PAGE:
House LHHS Appropriations Bill Report #108-88 FY04 NINDS

NATIONAL INSTITUTE OF NEUROLOGICAL DISORDERS AND STROKE

The Committee provides $1,468,926,000 for the National Institute of Neurological Disorders and Stroke (NINDS), which is $12,450,000 above the fiscal year 2003 comparable level and the same as the budget request.

Mission.–The NINDS supports and conducts basic and clinical neurological research and research training to increase understanding of the brain and improve the prevention and treatment of neurological and neuromuscular disorders. The NINDS mission encompasses over 600 disorders, including stroke; head and spinal cord injury; epilepsy; multiple sclerosis; and neurodegenerative disorders such as Parkinson’s disease.

Epilepsy.–Epilepsy remains a major, unsolved public health problem affecting the lives of millions of Americans and their families. The Committee seeks intensified efforts by the Institute in the prevention, treatment, and eventual cure of epilepsy. The Committee applauds the development of benchmarks for epilepsy research resulting from the `Curing Epilepsy: Focus on the Future’ conference held in March, 2000. The Committee encourages NINDS to address the research issues related to the impact of seizures on young women, children, the elderly and those with intractable or uncontrolled epilepsy. The Committee urges NINDS to develop specific research plans and goals for the anti-epileptic drug development program that has led to the discovery of many important anti-epileptic medications.

Alzheimer’s disease.–Research supported by NINDS continues to play an integral role in widening the scientific base of knowledge about Alzheimer’s disease. NINDS is working closely with the National Institute on Aging (NIA) in the area of immunotherapy for Alzheimer’s disease, which can involve the production of antibodies that reduce the cellular and behavioral effects of the disease. The Committee encourages NINDS to continue to assign a high priority to its Alzheimer’s research portfolio, and to continue to work closely with NIA and other institutes.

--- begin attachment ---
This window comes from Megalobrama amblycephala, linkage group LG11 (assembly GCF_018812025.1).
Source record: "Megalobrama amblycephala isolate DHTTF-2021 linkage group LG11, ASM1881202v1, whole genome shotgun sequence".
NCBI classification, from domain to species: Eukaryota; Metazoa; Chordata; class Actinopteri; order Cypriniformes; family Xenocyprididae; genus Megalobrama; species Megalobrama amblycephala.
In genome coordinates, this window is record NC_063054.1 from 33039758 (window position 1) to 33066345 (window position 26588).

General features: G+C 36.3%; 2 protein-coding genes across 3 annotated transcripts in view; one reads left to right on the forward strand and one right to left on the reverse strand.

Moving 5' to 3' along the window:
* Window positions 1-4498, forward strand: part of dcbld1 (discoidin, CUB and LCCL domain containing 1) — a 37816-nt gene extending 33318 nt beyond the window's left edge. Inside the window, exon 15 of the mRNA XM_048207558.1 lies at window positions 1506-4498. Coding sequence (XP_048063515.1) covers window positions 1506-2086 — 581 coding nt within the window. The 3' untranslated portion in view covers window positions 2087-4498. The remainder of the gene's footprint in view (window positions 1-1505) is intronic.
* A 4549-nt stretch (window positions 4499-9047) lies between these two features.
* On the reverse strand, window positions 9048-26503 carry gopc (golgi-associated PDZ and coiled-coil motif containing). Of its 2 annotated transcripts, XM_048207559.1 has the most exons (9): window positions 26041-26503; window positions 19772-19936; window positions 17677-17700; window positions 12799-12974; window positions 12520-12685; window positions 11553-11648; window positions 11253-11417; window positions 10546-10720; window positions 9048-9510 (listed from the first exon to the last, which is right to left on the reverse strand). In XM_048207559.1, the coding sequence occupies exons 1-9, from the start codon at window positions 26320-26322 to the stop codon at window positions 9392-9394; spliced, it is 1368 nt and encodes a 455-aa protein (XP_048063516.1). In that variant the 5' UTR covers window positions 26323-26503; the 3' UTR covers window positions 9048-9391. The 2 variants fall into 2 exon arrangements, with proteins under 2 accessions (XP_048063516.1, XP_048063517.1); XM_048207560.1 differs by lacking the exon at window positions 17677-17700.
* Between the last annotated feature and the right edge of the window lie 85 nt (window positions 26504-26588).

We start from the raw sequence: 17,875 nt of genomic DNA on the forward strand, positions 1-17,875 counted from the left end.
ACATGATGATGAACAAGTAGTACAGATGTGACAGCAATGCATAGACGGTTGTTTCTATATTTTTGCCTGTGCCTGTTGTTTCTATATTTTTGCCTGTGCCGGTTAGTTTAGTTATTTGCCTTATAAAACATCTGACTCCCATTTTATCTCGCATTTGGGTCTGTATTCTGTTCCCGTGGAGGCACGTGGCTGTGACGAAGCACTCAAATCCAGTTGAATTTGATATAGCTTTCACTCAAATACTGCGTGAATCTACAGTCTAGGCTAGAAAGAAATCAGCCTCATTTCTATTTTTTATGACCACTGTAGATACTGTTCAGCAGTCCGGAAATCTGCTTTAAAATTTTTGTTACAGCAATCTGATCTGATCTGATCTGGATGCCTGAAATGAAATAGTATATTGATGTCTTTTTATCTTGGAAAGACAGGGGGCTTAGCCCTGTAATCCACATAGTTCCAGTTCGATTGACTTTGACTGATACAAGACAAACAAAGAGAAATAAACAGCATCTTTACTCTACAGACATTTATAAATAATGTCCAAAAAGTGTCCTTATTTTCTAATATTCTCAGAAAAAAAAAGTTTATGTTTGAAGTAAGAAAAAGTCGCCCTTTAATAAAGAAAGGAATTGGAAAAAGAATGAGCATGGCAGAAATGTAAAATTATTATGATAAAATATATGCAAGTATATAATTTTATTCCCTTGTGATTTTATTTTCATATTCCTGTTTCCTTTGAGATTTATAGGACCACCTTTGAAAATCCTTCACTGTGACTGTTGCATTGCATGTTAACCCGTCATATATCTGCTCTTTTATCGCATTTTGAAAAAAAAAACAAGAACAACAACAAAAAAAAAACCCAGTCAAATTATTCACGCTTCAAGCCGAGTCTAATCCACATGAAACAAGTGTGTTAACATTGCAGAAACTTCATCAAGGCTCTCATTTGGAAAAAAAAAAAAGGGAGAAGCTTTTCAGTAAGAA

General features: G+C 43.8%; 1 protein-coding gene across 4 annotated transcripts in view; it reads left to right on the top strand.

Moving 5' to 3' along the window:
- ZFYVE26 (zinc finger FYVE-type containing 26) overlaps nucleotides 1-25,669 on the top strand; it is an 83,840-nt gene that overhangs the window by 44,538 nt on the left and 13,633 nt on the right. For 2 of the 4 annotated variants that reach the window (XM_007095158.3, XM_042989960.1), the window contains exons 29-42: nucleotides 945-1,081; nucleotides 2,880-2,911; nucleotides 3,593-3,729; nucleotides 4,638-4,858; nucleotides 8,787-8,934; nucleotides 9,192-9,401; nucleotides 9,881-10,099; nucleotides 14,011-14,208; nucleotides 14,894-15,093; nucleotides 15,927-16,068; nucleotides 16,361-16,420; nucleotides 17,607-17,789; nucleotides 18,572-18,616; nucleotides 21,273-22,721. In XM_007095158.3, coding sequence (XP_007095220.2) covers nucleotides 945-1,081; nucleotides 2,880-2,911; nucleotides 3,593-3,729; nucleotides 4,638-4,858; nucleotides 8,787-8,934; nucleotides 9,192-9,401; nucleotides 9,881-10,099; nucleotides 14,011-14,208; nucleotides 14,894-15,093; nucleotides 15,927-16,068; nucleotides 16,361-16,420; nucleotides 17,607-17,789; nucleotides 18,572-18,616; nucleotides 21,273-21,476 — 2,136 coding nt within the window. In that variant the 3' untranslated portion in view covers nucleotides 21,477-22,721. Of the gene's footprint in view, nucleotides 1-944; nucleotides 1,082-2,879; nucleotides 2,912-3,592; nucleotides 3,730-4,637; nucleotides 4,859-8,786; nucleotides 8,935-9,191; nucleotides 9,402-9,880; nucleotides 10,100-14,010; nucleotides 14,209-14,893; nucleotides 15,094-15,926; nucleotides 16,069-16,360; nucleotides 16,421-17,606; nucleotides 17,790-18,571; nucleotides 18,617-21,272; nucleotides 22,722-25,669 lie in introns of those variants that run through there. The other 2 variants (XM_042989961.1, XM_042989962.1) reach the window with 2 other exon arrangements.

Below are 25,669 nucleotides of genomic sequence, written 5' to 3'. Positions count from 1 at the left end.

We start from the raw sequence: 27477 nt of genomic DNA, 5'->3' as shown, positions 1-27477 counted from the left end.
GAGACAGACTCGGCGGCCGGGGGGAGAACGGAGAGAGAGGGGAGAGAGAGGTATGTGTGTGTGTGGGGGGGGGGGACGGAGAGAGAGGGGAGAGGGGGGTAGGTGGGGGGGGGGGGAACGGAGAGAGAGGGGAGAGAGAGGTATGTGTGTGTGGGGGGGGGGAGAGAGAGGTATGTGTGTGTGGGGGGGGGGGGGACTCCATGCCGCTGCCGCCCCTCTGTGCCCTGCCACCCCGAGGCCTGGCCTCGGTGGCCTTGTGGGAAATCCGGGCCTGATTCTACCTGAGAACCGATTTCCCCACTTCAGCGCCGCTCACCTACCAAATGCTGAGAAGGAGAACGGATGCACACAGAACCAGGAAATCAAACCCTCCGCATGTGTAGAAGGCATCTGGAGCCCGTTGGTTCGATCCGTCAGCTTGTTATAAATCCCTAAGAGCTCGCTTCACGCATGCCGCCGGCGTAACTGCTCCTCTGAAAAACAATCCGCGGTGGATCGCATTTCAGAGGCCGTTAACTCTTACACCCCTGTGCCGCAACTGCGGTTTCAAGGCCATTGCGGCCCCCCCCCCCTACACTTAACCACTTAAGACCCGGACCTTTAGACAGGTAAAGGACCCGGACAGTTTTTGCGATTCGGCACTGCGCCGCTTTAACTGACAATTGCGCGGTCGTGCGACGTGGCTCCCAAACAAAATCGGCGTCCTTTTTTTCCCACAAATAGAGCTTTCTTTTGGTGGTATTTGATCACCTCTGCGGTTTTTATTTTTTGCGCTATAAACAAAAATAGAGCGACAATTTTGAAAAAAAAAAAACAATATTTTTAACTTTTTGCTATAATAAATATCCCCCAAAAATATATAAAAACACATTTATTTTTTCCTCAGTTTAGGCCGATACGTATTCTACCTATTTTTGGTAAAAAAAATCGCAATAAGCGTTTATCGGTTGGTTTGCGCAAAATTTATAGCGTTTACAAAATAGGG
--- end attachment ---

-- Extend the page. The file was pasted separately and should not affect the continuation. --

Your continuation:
Amyotrophic lateral sclerosis (ALS).–ALS is one of a family of neurodegenerative diseases that plague millions of Americans. The Committee is pleased by the Institute’s recent efforts to intensify its research into ALS, and commends NINDS on its multiple initiatives involving high throughput screening and assay development to identify compounds with activity in neurodegenerative disorders, including ALS. The Committee understands that the Institute has worked with voluntary associations as co-sponsors of some of these activities, and encourages NINDS to continue such productive partnerships to understand and develop treatments for ALS. These efforts may lead to possible prevention and treatment interventions for other degenerative disorders.

The Committee is also pleased by the January 2003 scientific workshop on ALS that NINDS held with the Department of Veteran Affairs (VA), as well as other entities. The Committee encourages the Institute’s further collaboration with the VA in developing an initiative to address the scientific questions and gaps in the knowledge of ALS and motor neuron biology discussed at the workshop. The Committee also encourages the NINDS to coordinate, and collaborate on, ALS research with other appropriate NIH Institutes, particularly the NIEHS, and continue its partnership with other organizations, as appropriate, to advance ALS research.